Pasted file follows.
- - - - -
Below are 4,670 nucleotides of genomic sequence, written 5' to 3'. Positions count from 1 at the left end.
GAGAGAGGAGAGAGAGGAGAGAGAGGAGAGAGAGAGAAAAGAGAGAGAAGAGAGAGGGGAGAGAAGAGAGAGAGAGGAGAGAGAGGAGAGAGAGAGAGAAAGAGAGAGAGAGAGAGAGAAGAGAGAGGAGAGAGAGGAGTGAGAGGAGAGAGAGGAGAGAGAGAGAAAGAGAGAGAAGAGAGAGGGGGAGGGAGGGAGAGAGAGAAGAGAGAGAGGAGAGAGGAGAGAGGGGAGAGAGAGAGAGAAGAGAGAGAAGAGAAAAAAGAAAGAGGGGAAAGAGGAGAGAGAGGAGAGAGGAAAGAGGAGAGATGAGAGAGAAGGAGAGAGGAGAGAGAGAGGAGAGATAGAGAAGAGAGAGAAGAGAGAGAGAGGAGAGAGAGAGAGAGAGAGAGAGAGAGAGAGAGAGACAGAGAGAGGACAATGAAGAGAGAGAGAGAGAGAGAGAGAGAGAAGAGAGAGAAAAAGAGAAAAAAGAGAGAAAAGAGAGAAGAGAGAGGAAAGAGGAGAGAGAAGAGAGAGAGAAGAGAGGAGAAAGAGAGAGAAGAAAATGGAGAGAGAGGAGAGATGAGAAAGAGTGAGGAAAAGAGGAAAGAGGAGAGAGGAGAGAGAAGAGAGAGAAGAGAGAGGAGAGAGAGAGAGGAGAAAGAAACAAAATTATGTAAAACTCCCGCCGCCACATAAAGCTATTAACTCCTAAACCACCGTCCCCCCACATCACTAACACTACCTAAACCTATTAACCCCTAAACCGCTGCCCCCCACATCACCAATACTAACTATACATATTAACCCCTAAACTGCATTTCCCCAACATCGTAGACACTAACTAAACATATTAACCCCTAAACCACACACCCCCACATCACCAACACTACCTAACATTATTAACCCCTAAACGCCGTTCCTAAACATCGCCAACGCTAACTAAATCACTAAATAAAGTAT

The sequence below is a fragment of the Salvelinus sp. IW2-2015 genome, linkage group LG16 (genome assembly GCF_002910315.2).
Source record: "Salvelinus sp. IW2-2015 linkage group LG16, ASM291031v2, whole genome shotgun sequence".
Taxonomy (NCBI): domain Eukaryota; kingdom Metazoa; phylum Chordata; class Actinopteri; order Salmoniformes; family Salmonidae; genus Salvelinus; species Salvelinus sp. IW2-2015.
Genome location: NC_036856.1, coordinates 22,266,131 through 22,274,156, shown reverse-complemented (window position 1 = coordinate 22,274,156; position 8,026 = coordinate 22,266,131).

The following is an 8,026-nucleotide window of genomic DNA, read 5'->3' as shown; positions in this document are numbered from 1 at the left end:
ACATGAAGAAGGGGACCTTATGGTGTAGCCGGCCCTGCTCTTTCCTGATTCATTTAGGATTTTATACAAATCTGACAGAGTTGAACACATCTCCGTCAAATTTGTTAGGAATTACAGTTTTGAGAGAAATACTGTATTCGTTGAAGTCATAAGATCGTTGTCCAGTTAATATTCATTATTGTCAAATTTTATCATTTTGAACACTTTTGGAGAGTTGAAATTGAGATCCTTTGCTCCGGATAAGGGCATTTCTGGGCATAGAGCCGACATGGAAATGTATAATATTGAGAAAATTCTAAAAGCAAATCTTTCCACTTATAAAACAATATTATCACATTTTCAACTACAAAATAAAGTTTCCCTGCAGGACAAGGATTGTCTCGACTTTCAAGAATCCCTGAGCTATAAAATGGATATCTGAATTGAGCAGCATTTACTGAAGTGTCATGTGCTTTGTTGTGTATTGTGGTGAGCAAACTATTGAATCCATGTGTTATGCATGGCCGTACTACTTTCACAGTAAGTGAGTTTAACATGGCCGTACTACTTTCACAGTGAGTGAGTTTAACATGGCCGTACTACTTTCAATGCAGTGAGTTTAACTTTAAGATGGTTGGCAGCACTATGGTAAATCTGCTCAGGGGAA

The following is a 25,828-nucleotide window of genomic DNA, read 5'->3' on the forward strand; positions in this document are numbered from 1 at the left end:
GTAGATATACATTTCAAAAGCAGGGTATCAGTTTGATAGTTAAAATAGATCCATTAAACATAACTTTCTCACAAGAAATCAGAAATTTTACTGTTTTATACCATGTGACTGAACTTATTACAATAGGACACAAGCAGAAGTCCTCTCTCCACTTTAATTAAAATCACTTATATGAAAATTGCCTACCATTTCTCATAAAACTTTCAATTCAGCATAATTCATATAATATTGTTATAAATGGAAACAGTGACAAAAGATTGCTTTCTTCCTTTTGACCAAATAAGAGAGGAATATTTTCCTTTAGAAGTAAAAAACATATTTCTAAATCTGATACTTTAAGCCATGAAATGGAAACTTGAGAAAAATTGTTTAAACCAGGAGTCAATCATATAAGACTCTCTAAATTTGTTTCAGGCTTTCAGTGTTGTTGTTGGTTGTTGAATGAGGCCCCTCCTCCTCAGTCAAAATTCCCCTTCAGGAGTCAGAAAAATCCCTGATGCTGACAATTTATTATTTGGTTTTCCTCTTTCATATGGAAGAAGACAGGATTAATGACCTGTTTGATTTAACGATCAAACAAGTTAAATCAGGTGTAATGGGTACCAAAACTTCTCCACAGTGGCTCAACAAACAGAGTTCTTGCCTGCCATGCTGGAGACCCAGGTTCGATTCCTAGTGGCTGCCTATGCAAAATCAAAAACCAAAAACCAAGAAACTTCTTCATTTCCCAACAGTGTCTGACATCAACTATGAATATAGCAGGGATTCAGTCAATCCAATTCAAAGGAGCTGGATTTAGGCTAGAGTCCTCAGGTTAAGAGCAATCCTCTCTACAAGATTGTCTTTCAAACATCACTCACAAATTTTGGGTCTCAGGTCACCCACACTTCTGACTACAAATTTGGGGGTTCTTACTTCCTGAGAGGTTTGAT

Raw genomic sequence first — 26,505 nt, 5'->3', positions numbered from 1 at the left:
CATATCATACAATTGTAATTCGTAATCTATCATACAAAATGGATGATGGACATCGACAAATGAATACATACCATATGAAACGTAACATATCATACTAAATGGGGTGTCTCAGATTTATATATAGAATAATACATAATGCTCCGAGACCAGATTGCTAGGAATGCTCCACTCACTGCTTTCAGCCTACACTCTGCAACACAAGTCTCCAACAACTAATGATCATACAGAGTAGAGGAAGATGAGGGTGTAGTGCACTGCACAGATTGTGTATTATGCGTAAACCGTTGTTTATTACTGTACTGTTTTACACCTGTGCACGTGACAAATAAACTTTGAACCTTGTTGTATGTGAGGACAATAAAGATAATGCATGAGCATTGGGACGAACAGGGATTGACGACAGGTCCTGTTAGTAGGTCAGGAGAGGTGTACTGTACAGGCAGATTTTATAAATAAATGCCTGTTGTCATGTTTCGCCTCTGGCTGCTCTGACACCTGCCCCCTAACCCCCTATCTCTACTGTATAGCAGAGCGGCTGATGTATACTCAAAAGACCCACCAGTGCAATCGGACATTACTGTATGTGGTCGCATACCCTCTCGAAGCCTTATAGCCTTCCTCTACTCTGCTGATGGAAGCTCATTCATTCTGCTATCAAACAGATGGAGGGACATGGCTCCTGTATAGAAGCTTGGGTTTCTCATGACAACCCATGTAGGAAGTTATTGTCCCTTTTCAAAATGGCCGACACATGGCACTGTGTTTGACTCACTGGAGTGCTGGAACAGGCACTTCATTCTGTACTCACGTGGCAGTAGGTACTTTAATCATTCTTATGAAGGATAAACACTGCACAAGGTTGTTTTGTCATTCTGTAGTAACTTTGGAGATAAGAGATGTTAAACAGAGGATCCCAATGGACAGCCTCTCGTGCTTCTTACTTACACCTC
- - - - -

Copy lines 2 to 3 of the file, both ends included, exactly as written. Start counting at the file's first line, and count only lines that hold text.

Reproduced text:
GAGAGAGGAGAGAGAGGAGAGAGAGGAGAGAGAGAGAAAAGAGAGAGAAGAGAGAGGGGAGAGAAGAGAGAGAGAGGAGAGAGAGGAGAGAGAGAGAGAAAGAGAGAGAGAGAGAGAGAAGAGAGAGGAGAGAGAGGAGTGAGAGGAGAGAGAGGAGAGAGAGAGAAAGAGAGAGAAGAGAGAGGGGGAGGGAGGGAGAGAGAGAAGAGAGAGAGGAGAGAGGAGAGAGGGGAGAGAGAGAGAGAAGAGAGAGAAGAGAAAAAAGAAAGAGGGGAAAGAGGAGAGAGAGGAGAGAGGAAAGAGGAGAGATGAGAGAGAAGGAGAGAGGAGAGAGAGAGGAGAGATAGAGAAGAGAGAGAAGAGAGAGAGAGGAGAGAGAGAGAGAGAGAGAGAGAGAGAGAGAGAGACAGAGAGAGGACAATGAAGAGAGAGAGAGAGAGAGAGAGAGAGAAGAGAGAGAAAAAGAGAAAAAAGAGAGAAAAGAGAGAAGAGAGAGGAAAGAGGAGAGAGAAGAGAGAGAGAAGAGAGGAGAAAGAGAGAGAAGAAAATGGAGAGAGAGGAGAGATGAGAAAGAGTGAGGAAAAGAGGAAAGAGGAGAGAGGAGAGAGAAGAGAGAGAAGAGAGAGGAGAGAGAGAGAGGAGAAAGAAACAAAATTATGTAAAACTCCCGCCGCCACATAAAGCTATTAACTCCTAAACCACCGTCCCCCCACATCACTAACACTACCTAAACCTATTAACCCCTAAACCGCTGCCCCCCACATCACCAATACTAACTATACATATTAACCCCTAAACTGCATTTCCCCAACATCGTAGACACTAACTAAACATATTAACCCCTAAACCACACACCCCCACATCACCAACACTACCTAACATTATTAACCCCTAAACGCCGTTCCTAAACATCGCCAACGCTAACTAAATCACTAAATAAAGTAT

The sequence below is a fragment of the Salvelinus sp. IW2-2015 genome, linkage group LG16 (genome assembly GCF_002910315.2).